Friday, February 24, 2012

Priced to (never) sell

Barnes & Noble is smoking crack.

They're pricing DVDs like BluRays -- expensive ones -- and they're pricing BluRays like video games.

I couldn't believe my eyes yesterday when I happened to stroll into the DVD/BluRay section of the store closest to my work. I wasn't necessarily in the market for any DVDs or BluRays, but movie sections pull me in like the Death Star tractor beam.

I randomly went over to a DVD that I knew was a new release -- The Rum Diary -- and nearly fainted looking at the price:


My first thought was whether the price was actually listed in American currency.

$30.99? That's ridiculous. That would be high even for a BluRay. I can't say for sure what Target is charging for this same new release, but I'd bet they'd be afraid to go any higher than $19.99.

The price of a new release BluRay -- Real Steel -- didn't stagger me quite so much, but it was still high: $39.99.

Are they actually moving any of these units?

There has always been a price divide between boutique retailers and discount retailers, and I guess for these purposes we'll consider Barnes & Nobles to be the former and Target to the latter. You wouldn't expect to see the exact same prices in both stores. Barnes & Noble's movies are priced to snare people who would never set foot in a Target, considering it full of commoners.

But this is a pretty significant price divide, especially in an age when many people are buying their movies on the internet -- if they're buying their movies in physical formats at all. Barnes & Noble can never compete with online prices, but you'd think they'd come closer to competing with Target. If Target is charging $19.99 for a new release DVD -- which is still more than most people want to pay -- then you'd figure Barnes & Noble wouldn't dare go any higher than $23.99 or $24.99. That should still get them the couple additional dollars of profit margin they need to stay afloat, without sending a savvy consumer running away screaming.

In fact, I almost did just that. When I set down the Rum Diary DVD, the words "That's absurd" escaped my lips. Not loudly, but loudly enough for the salesman behind the nearest counter to look up. I almost hoped he'd take my involuntary expulsion of language as an excuse to interface with me, ask me if he could help me. I don't think I would have been able to resist telling him what exactly it was I found so absurd.

And here's another absurd thing: Barnes & Noble isn't even adhering to the basic principles of Pricing 101. Everyone knows that if you want a supposed psychological advantage over the consumer, you price a retail item as close as possible to the next price threshold without actually getting there. Like that BluRay of Real Steel -- I'm that much more likely to buy it at $39.99 than if they increased the price by a single penny. "Oh, it's not even forty bucks" I'd theoretically tell myself.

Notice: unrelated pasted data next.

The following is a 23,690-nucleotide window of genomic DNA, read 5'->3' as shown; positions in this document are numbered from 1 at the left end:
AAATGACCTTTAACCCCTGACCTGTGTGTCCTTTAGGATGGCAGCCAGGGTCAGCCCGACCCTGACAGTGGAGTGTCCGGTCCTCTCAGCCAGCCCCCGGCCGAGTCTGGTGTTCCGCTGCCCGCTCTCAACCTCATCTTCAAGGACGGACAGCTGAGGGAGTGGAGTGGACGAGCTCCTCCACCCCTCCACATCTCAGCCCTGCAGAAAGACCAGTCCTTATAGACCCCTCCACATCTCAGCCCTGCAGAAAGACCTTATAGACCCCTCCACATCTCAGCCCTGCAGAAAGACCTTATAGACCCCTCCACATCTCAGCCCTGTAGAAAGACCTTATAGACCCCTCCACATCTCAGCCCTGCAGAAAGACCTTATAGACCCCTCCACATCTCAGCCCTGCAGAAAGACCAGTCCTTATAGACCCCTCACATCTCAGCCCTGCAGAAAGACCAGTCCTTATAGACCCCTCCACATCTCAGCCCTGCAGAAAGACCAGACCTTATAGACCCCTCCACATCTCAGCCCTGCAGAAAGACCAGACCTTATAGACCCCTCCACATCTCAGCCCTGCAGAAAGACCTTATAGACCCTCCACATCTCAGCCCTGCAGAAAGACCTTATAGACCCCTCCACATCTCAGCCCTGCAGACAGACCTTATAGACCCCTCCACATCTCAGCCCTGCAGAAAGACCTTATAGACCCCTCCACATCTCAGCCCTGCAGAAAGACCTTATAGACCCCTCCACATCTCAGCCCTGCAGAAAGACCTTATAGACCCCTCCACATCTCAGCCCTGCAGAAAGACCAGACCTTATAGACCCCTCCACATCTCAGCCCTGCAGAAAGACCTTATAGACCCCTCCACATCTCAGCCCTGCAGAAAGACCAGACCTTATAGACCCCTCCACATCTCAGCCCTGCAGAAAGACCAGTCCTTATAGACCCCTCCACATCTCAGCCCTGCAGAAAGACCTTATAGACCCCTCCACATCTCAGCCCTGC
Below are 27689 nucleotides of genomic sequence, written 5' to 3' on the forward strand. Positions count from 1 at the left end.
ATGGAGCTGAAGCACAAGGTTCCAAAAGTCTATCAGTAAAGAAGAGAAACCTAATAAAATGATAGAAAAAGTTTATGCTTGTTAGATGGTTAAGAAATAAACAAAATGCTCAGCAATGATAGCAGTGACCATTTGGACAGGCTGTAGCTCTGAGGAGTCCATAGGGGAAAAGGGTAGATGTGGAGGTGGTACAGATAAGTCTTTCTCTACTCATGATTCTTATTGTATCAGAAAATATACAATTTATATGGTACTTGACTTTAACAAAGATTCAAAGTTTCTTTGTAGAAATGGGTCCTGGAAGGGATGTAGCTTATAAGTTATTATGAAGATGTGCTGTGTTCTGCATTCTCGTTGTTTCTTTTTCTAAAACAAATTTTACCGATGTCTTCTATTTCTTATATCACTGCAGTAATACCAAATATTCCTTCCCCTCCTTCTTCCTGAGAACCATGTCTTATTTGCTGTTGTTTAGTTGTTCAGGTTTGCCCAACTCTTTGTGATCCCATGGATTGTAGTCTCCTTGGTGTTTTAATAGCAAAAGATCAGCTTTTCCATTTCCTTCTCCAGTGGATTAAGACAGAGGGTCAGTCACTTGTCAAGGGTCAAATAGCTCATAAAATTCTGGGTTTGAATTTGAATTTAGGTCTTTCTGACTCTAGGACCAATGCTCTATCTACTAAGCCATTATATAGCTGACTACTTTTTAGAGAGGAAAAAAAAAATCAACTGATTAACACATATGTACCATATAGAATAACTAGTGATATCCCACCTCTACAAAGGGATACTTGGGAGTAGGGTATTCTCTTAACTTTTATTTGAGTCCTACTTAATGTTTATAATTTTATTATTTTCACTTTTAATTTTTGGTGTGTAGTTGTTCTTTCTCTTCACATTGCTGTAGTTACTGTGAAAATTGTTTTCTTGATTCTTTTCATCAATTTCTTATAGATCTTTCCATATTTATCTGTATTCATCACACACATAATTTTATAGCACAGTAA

And I think that's what struck me so much about the $30.99 DVD price for a movie most people didn't even think was very good. It crossed the $30 threshold, which just seems totally out of bounds for a DVD in the year 2012. But it only just barely crossed it, which makes you wonder why it was even worth doing. I might not have noticed it if they'd just shaved off a dollar and charged $29.99. In fact, I might not be writing this post at all.

I should mention something here: Almost every movie Barnes & Noble carries has a sticker on it that discounts the price, either by 10 or 20%. If you cut the price of The Rum Diary by 1/5th, you're starting to get down into the industry standard range. I guess that's kind of a Pricing 101 trick in and of itself. Still, the listed price is what registered with me, what gave me the necessary sticker shock to come write this post immediately, a day before I planned to actually post it. If that was the takeaway for me, it's likely the takeaway for a number of other prospective customers as well.

I guess they have to jack up the prices for movies, because it's one of the few areas where they can actually control what to charge. Books very impertinently tell you exactly how much they cost, right there on the jacket. I've always wondered why that is -- must have something to do with publishers desiring to control the economics of their own industry. I'm sure the internet would tell me why if I looked. I always find this kind of annoying because it tells you exactly how much someone spent on a present. Why even bother with a gift receipt? Might as well give the actual receipt.

Unfortunately, we may be able to conclude something rather sad about this whole incident: Barnes & Noble is in trouble. They survived the initial industry correction that took down their primary competitor, Border's, by pioneering a popular e-reader. Border's had bupkus, and closed its doors. Those of us who like the idea of physical book stores breathed a sigh of relief and said "Okay, I don't have to worry about Barnes & Noble for another ten years."